Wednesday, February 13, 2013

The Joy of Research

Let me start by saying that sometimes when you start writing a new novel, you get carried away from the start. Imagination carries you off on a sea of inspiration. Then there are the times when you have "a brilliant idea," but have a hard time pushing off with it, or you get interrupted enough times during the "discovery phase," that you lose track of the brilliance.  This is where research sometimes helps.

I'm in the beginning chapters of my newest endeavor, which I'll just refer to as the Shoemaker and the Elves (since that was the point of inspiration), even though it really doesn't have anything to do with making shoes, or with elves. The story is about an author and a ghost writer. I'm becoming acquainted with my characters, and that takes several chapters as they reveal themselves, but I'm finding these characters are a little more reserved. I've also been distracted by the day job, by the new baby in the family, etc., so I haven't been able to spend as much time as I'd like. But life's like that, sometimes.

"Flora" from
Flora and the Zephyrs - John William Waterhouse

I've also been doing research for the story. The hero in my new novel writes crime novels about art thefts. The Renaissance and Pre-Raphaelite periods have jumped up to be noticed, and I'm learning a lot about John William Waterhouse. Back in grade school, we had an art appreciation class that exposed us to classic works of art (thank you, Mrs. Najarian). I also live near Chicago, where we have a fabulous Art Institute, which is calling out to me for a visit.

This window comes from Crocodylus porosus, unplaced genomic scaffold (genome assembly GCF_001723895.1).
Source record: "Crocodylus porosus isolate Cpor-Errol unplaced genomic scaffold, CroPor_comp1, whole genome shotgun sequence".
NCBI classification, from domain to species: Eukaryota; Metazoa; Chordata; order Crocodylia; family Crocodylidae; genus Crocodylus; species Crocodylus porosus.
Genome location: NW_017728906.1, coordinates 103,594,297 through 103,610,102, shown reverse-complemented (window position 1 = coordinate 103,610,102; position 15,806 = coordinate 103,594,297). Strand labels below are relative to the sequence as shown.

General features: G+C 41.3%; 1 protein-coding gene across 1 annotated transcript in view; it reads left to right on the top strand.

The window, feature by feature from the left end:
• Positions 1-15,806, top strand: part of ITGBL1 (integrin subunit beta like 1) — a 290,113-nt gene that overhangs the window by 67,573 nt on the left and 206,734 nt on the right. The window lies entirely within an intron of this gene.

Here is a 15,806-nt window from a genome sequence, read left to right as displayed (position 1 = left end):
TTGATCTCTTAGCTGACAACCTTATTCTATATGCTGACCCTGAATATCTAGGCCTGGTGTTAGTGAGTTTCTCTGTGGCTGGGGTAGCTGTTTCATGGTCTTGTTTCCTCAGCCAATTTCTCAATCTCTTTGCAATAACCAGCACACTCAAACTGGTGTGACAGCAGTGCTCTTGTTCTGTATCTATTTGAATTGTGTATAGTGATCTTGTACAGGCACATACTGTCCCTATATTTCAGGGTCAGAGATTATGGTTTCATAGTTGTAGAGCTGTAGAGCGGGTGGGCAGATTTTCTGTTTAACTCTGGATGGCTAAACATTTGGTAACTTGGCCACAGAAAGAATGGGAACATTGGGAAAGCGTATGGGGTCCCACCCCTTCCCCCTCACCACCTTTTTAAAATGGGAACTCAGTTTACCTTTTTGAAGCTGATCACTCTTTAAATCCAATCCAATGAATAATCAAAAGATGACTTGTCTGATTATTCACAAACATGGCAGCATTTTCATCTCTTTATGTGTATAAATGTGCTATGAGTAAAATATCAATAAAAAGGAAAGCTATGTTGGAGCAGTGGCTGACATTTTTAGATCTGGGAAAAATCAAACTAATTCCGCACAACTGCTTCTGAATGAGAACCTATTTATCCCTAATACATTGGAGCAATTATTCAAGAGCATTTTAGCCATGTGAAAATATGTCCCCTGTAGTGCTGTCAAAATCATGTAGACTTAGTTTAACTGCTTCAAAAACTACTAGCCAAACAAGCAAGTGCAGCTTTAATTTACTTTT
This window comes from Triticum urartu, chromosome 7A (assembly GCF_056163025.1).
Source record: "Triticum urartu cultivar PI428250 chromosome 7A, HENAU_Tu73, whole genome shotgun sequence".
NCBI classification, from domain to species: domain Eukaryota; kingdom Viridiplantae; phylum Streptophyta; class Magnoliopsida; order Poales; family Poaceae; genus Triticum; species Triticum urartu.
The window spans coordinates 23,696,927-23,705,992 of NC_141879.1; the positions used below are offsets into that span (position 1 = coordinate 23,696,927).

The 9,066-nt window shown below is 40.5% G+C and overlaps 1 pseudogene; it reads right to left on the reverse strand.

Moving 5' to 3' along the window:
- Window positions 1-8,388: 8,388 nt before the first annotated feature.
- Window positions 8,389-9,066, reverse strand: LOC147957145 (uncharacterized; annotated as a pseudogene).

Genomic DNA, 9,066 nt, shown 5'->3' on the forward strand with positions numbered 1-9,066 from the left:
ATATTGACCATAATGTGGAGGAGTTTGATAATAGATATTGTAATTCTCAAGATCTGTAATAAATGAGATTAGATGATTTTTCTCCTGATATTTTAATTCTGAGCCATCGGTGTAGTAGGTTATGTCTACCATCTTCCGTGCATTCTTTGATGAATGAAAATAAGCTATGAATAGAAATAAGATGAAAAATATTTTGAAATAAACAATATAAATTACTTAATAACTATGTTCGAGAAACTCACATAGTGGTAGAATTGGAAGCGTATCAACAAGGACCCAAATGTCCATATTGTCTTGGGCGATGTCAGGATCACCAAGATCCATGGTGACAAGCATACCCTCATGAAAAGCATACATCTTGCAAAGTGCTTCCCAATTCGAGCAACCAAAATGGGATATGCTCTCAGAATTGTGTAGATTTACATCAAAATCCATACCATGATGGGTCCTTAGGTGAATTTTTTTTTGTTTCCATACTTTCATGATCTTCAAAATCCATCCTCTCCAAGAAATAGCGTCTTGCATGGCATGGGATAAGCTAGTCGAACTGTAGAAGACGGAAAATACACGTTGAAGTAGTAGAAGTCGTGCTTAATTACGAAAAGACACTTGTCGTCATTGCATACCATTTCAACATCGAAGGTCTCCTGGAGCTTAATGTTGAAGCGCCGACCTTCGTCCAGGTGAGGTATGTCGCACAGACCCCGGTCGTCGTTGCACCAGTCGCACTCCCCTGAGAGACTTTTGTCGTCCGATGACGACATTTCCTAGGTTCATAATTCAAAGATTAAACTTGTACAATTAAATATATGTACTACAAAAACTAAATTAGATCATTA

Every novel has to have conflict.  Goals, Motivation and Conflict. GMC. My hero is pretty well set, as far as all that goes, but my heroine has been a little more standoffish with me.  As noted last week right here on my blog, I have been trying to determine what her deal is, and I've come up with two scenarios. The one scenario is almost a cop-out, it's been done a million times, including by me in Intimate Distance. The second is a little more interesting, and I did an interview over the weekend with someone who has been through that particular scenario. That one would be a challenge, because it requires sensitivity and deep emotional content. Yes, I'm leaning that direction, but it does make me nervous to do so. So I'm going to jump in and see how it plays out, reserving the right to go back and change it to scenario one. BUT, this reinforces the title of this post - the joy of research. I have learned some very interesting things, and I'm re-discovering some beautiful pieces of art.

Research can be a form of procrastination. An interesting subject can take you down all sorts of roads and alternate scenarios, but that's part of the fun. The most important part is knowing when to rein it in, knowing what it is you want to write about. Sometimes the research changes your original intent. Either way, I always enjoy learning something new, or dusting off knowledge that hasn't been used for a number of years.

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